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Volume 25 No. 196


TBS' series-clinching Red Sox-Yankees Game 4 on Monday night averaged 7.15 million viewers

While Red Sox-Yankees was a boon for TBS’ numbers, MLB overall saw League Divisional Series viewership this year at its lowest level since ’14 (both '18 and '14 had no Game 5s). The 14 games between the NLDS and ALDS, which included two series sweeps, averaged 3.18 million viewers across TBS, FS1 and MLB Net this year, down 13% from 17 games last year (3.64 million viewers), which featured two LDS Game 5s. The mark in ’14 was 3.15 million viewers, which also included two series sweeps. TBS on its own averaged 4.32 million viewers for the ALDS, which is the net’s best LDS average since ’15, when it carried a pair of five-game ALDS matchups. TBS this year was up 15% from its NLDS coverage in ’17. The net's series-clinching Red Sox-Yankees Game 4 on Tuesday night averaged 7.15 million viewers, which is the most-viewed LDS Game 4 on any net since Indians-Yankees drew 9.23 million viewers on TBS in '07 (also a Monday night). Meanwhile, FS1 had its lowest LDS viewership since it began airing playoff games in ’14. The net averaged 2.3 million viewers, down from 3.82 million last year, which included a Yankees-Indians Game 5. This year was the first time one of FS1's LDS matchups did not go to five games. MLB Net also had its lowest LDS average since ’15. Its two games averaged 2.06 million viewers, down from 2.72 million last year. For the MLB Postseason to date, including Wild Cards, TBS, FS1, ESPN and MLB Net are averaging 3.69 million viewers, down from 3.86 million at the same point last year, but up from 3.55 million two years ago (Austin Karp, THE DAILY).

TBS (000)
FS1 (000)
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MLB LDS Viewership Trend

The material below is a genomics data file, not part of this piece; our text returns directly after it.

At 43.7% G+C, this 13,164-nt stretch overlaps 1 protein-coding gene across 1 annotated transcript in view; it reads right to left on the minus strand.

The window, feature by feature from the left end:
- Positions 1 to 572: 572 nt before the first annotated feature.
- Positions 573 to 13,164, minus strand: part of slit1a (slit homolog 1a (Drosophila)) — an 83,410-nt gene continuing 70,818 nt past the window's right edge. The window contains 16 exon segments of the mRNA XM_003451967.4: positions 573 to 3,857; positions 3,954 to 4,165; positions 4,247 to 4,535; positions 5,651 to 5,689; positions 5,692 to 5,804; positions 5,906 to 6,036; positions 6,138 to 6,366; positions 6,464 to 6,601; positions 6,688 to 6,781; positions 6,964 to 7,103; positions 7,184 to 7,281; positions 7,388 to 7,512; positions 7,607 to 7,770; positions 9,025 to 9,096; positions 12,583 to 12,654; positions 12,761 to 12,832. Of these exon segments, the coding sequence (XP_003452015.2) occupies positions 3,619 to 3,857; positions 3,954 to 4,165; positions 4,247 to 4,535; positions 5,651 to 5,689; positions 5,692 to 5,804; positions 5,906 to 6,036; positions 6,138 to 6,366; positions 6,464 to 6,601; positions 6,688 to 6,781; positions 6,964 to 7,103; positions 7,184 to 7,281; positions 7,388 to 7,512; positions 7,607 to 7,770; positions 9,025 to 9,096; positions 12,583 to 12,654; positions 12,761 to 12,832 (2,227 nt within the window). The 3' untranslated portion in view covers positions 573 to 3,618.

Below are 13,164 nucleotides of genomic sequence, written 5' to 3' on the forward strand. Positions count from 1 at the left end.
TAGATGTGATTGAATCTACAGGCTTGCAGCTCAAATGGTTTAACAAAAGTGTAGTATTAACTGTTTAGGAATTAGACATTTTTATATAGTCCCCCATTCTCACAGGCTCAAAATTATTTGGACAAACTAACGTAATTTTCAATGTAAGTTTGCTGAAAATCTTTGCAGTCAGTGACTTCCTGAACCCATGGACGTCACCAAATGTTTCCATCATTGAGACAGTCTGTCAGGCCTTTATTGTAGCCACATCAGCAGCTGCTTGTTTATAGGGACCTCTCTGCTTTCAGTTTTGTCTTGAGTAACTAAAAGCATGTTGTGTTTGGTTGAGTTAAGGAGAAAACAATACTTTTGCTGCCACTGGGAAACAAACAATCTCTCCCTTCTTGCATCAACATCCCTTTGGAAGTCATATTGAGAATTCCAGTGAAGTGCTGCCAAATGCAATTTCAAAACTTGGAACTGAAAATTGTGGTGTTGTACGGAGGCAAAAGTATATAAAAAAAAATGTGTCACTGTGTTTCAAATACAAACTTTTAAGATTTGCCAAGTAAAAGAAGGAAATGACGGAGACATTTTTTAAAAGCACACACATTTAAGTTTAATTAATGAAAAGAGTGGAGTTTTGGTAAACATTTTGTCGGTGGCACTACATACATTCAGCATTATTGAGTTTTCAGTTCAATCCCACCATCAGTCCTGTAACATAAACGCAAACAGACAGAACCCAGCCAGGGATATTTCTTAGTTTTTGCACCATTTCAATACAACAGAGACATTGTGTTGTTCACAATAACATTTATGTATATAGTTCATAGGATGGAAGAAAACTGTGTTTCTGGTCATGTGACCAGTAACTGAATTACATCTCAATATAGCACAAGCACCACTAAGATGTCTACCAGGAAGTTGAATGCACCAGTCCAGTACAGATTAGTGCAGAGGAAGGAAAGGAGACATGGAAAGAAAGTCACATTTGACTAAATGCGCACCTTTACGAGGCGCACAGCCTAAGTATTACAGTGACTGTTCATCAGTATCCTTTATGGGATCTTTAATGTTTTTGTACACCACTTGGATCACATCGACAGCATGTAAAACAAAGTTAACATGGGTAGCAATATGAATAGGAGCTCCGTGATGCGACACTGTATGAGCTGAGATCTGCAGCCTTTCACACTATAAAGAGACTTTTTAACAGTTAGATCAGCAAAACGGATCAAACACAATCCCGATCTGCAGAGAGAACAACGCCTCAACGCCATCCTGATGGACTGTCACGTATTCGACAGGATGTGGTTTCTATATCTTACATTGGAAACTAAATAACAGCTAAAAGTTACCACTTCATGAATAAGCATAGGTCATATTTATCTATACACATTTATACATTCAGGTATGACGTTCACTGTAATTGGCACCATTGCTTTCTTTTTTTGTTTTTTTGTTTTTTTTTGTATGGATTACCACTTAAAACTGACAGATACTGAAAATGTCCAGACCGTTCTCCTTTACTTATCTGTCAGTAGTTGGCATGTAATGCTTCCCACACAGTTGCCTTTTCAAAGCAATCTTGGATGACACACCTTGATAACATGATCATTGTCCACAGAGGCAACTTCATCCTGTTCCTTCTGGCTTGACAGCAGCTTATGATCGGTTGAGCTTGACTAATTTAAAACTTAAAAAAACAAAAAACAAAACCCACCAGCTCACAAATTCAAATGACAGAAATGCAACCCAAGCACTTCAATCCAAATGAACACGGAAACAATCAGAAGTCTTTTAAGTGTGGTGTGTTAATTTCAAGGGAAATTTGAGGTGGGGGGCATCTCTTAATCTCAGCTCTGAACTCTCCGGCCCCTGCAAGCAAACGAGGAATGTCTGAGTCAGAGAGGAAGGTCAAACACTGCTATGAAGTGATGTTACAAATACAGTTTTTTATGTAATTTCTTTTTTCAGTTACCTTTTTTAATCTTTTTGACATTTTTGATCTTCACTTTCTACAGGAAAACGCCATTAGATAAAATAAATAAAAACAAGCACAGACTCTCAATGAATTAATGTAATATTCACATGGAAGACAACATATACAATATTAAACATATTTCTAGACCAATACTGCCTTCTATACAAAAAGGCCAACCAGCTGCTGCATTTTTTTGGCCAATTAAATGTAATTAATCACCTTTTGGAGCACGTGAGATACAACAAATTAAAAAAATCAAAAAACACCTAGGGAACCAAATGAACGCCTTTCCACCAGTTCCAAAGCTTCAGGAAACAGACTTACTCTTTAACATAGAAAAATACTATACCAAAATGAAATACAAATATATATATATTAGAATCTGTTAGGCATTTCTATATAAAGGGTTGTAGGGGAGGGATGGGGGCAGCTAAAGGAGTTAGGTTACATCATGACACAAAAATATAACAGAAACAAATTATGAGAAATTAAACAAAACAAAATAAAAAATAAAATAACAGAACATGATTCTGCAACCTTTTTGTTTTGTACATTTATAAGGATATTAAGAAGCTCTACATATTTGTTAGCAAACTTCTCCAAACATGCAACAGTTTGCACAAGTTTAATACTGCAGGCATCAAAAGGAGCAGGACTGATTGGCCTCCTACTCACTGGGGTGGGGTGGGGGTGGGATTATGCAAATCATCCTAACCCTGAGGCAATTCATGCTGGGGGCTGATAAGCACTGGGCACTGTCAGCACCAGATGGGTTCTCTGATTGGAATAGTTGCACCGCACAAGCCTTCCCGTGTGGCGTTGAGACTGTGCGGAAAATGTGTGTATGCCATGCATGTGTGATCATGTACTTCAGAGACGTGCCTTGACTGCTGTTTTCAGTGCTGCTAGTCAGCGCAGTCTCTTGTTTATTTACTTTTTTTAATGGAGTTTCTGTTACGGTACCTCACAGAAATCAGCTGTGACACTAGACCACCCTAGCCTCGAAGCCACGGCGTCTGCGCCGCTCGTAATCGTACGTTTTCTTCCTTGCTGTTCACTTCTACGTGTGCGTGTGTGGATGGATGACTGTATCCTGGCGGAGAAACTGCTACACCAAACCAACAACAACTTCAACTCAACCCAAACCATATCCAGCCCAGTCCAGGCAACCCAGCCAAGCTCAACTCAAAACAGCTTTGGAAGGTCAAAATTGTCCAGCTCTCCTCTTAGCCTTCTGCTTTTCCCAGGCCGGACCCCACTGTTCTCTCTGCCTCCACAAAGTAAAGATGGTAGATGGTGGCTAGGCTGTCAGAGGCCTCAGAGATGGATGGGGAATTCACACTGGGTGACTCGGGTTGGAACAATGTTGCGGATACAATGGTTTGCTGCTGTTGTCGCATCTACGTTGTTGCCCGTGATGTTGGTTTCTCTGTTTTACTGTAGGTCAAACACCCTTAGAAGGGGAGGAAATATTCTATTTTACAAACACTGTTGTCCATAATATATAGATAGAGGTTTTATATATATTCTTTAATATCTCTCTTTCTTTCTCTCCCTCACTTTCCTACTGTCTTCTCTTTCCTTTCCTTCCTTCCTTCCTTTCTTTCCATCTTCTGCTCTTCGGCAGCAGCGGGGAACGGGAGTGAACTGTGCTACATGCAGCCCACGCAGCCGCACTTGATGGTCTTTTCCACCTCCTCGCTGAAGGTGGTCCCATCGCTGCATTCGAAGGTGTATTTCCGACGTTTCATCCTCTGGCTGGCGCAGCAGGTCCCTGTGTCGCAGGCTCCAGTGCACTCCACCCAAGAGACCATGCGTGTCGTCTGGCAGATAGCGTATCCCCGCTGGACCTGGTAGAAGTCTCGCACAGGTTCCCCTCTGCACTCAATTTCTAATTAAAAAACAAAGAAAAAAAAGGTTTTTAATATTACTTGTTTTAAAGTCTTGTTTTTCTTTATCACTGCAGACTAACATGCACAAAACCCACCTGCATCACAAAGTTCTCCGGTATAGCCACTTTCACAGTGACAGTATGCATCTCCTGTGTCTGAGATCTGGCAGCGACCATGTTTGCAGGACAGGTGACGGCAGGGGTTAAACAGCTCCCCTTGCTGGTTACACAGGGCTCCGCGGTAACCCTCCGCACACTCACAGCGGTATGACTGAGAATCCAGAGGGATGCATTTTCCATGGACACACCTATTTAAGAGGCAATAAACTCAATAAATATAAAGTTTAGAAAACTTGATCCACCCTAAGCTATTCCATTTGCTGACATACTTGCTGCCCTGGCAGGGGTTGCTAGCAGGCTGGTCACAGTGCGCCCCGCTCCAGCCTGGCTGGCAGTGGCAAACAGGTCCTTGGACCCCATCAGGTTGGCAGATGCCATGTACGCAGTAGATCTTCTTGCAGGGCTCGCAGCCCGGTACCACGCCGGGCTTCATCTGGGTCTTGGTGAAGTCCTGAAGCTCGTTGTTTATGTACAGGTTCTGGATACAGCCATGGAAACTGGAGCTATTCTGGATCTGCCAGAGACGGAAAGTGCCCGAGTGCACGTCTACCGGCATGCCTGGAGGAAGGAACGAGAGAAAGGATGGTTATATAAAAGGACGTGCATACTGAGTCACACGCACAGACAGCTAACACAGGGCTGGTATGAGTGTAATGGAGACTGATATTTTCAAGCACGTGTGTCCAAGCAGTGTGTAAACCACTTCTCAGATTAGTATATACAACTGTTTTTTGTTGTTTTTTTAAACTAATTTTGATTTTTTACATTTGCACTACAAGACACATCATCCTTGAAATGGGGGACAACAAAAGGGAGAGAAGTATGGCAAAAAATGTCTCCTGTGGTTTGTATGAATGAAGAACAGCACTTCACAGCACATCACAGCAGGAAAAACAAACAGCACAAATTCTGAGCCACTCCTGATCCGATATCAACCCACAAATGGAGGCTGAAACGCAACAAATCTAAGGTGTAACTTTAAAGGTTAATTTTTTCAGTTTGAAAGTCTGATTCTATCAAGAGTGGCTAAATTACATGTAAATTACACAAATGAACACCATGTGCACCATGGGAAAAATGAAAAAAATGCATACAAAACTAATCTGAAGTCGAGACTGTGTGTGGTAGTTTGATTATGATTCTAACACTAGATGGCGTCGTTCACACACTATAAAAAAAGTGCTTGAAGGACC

NOT TOP DOGS YET: Astros 3B Alex Bregman, after the defending World Series champions swept the Indians in the ALDS, was unhappy about his team's lack of primetime TV games during the series, and NBC Sports Bay Area's Dave Feldman said it is because MLB wants the "most eyes on the most popular thing, and they don't believe it's Houston, so that's the way it is." Feldman: "The fact that they're the defending champs didn't mean anything." NBC Sports Bay Area's Ray Ratto: "(Bregman) can complain that nobody respects them even though they're the world champs, but nobody is paying attention to that anymore" ("The Happy Hour," NBC Sports Bay Area, 10/9). ESPN's Sarah Spain said the question about primetime TV spots is "not whether or not (the Astros are) the best team, it's the team that gets the most eyes." Spain: "While I agree they deserve more eyeballs, it's going to be the Dodgers, the Red Sox and the Yankees." The Washington Post's Kevin Blackistone said the Astros "deserve to be the primetime team" because "they're fun to watch." The Boston Globe's Bob Ryan said it is "not fair" to the Astros and they "deserve to be there." Ryan: "But it has nothing to do with fairness and everything to do with TV ratings" ("Around The Horn," ESPN, 10/9).

PROS & CONS: In N.Y., Andrew Marchand wrote the TBS broadcast for the first three games of Red Sox-Yankees "lacked a big-game feel that is usually felt on Fox's playoff games." Play-by-play man Brian Anderson is "solid, but very dry," while analyst Ron Darling's "best skill is observation, not delivery, which is straightforward." Marchand: "There isn't much pizzazz" (N.Y. POST, 10/10). Marchard adds that TBS is doing a "good job of having fun with MLB pre- and postgame." The net is putting its studio analysts "in a position to laugh and feel free" (, 10/11). Meanwhile, MLB Net's Chris Russo said to give TBS' Lauren Shehadi a "tremendous amount of credit" for her ALDS coverage. Russo: "Her questions have been tremendous, short and sweet and that's not easy during the game" ("High Heat," MLBN, 10/9).